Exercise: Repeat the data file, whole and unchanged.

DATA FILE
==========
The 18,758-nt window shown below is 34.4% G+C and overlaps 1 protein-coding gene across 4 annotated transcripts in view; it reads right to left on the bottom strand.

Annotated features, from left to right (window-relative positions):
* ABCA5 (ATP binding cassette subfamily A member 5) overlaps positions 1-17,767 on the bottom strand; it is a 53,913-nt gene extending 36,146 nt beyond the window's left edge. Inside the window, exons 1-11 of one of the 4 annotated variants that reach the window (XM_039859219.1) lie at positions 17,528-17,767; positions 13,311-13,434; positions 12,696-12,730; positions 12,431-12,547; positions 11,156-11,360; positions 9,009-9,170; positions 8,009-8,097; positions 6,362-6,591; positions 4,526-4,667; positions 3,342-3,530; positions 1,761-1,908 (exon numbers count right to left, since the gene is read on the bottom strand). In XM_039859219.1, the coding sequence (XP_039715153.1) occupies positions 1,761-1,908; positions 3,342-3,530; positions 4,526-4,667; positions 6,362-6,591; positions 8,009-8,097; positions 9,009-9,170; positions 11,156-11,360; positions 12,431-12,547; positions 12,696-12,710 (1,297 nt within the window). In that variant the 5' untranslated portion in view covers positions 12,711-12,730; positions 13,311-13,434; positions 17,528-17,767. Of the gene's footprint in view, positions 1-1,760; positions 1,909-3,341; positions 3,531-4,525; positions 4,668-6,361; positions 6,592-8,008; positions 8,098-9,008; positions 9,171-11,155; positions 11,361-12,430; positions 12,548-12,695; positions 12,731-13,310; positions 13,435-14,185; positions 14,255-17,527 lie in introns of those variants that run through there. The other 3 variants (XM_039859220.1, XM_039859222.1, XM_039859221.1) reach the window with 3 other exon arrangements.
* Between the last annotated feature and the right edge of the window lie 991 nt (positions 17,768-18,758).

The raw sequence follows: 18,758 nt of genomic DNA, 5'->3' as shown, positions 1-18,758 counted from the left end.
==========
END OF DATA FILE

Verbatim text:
The 18,758-nt window shown below is 34.4% G+C and overlaps 1 protein-coding gene across 4 annotated transcripts in view; it reads right to left on the bottom strand.

Annotated features, from left to right (window-relative positions):
* ABCA5 (ATP binding cassette subfamily A member 5) overlaps positions 1-17,767 on the bottom strand; it is a 53,913-nt gene extending 36,146 nt beyond the window's left edge. Inside the window, exons 1-11 of one of the 4 annotated variants that reach the window (XM_039859219.1) lie at positions 17,528-17,767; positions 13,311-13,434; positions 12,696-12,730; positions 12,431-12,547; positions 11,156-11,360; positions 9,009-9,170; positions 8,009-8,097; positions 6,362-6,591; positions 4,526-4,667; positions 3,342-3,530; positions 1,761-1,908 (exon numbers count right to left, since the gene is read on the bottom strand). In XM_039859219.1, the coding sequence (XP_039715153.1) occupies positions 1,761-1,908; positions 3,342-3,530; positions 4,526-4,667; positions 6,362-6,591; positions 8,009-8,097; positions 9,009-9,170; positions 11,156-11,360; positions 12,431-12,547; positions 12,696-12,710 (1,297 nt within the window). In that variant the 5' untranslated portion in view covers positions 12,711-12,730; positions 13,311-13,434; positions 17,528-17,767. Of the gene's footprint in view, positions 1-1,760; positions 1,909-3,341; positions 3,531-4,525; positions 4,668-6,361; positions 6,592-8,008; positions 8,098-9,008; positions 9,171-11,155; positions 11,361-12,430; positions 12,548-12,695; positions 12,731-13,310; positions 13,435-14,185; positions 14,255-17,527 lie in introns of those variants that run through there. The other 3 variants (XM_039859220.1, XM_039859222.1, XM_039859221.1) reach the window with 3 other exon arrangements.
* Between the last annotated feature and the right edge of the window lie 991 nt (positions 17,768-18,758).

The raw sequence follows: 18,758 nt of genomic DNA, 5'->3' as shown, positions 1-18,758 counted from the left end.